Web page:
Why did I feel uncomfortable answering this question?
Because I think the answer is yes.
Yes, I think a Siberian team could win Iditarod. Technically, every team that enters a race has a chance, however infinitesimal, of winning. But my answer is not based on technicalities. It is based on the assumption that in a long-distance format, Siberians are capable of maintaining speeds that would land them on the podium and in the record books.
But here's the kicker. Until proven otherwise, my views are just pure speculation. So, when he asked me if I thought Siberians could win, my initial thought was YES, of course. But that is such a ridiculous view to most mushers. Would the host seriously ask that question of any other musher? No. Because 99 percent of the mushing population would think the question as ludicrous as my actual answer. I didn't want to discuss my unconventional views while being recorded on a radio show I already felt nervous on, so I didn't say anything.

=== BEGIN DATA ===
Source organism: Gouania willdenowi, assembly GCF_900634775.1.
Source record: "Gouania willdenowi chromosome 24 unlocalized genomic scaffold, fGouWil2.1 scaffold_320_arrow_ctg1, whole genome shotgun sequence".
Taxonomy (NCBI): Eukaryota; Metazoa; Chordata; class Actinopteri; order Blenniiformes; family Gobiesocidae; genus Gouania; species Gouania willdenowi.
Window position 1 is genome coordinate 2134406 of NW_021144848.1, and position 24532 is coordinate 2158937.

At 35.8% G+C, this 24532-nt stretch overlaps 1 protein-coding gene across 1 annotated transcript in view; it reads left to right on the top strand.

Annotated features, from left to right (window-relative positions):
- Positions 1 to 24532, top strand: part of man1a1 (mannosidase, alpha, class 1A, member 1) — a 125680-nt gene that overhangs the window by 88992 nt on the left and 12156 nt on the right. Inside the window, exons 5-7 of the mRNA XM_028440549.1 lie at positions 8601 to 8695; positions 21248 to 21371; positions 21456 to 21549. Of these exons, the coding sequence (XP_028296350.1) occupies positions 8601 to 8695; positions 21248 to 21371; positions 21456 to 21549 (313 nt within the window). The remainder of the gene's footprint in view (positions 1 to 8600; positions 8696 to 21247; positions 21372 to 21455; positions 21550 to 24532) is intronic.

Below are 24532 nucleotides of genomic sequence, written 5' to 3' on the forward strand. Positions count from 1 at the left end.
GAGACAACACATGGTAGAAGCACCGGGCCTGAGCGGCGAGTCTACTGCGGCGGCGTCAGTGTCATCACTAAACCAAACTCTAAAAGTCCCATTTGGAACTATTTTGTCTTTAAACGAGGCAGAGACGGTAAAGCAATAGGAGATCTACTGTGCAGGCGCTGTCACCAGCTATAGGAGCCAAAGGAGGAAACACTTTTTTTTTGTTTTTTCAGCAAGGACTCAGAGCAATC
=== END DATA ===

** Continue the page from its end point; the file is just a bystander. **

And we don't.
Not yet. And we won't this year. And maybe not next year, or ever.
I don't want folks to think I'm entering Iditarod with a Siberian team with intentions of being competitive. This is only my second year of actual distance racing & Goal #1 is to finish!! I think my dogs could be competitive, and that it would be fun to try, but I think it would be even more fun to get my belt buckle on the first try.
I'm entering Iditarod with Siberians because I love the breed & I love my dogs. I'm looking forward to seeing unfamiliar landscapes & facing unknown challenges with my best buddies, buddies utterly suited for the arctic climes we'll be traveling through. They were meant to travel this landscape, and we're going to do it at our own pace. A respectable pace to be sure, but not one determined by other mushers or race records.
So, why do I feel the need to justify my non-answer? What's the point in even talking about the concept of a competitive Siberian team?
Because I don't want my non-answer to be taken as a no.
In North America, we are seeing a small resurgence of Siberians in mid and long distance racing. And these teams are, in fact, starting to be competitive. I'm talking specifically about Rob Cooke placing 2nd in the Quest 300, Lev Shvarts placing 7th in the Northern Lights 300, and of course of Mike Ellis placing in the money (30th) in last year's Iditarod. And then there's me, who has yet to be last in a race, even running super conservatively. So I guess I just want to plant the idea in a few more heads: Siberians are not slow. Siberians have potential. Don't write them off so quickly, and don't feel so bad if they end up beating you ;)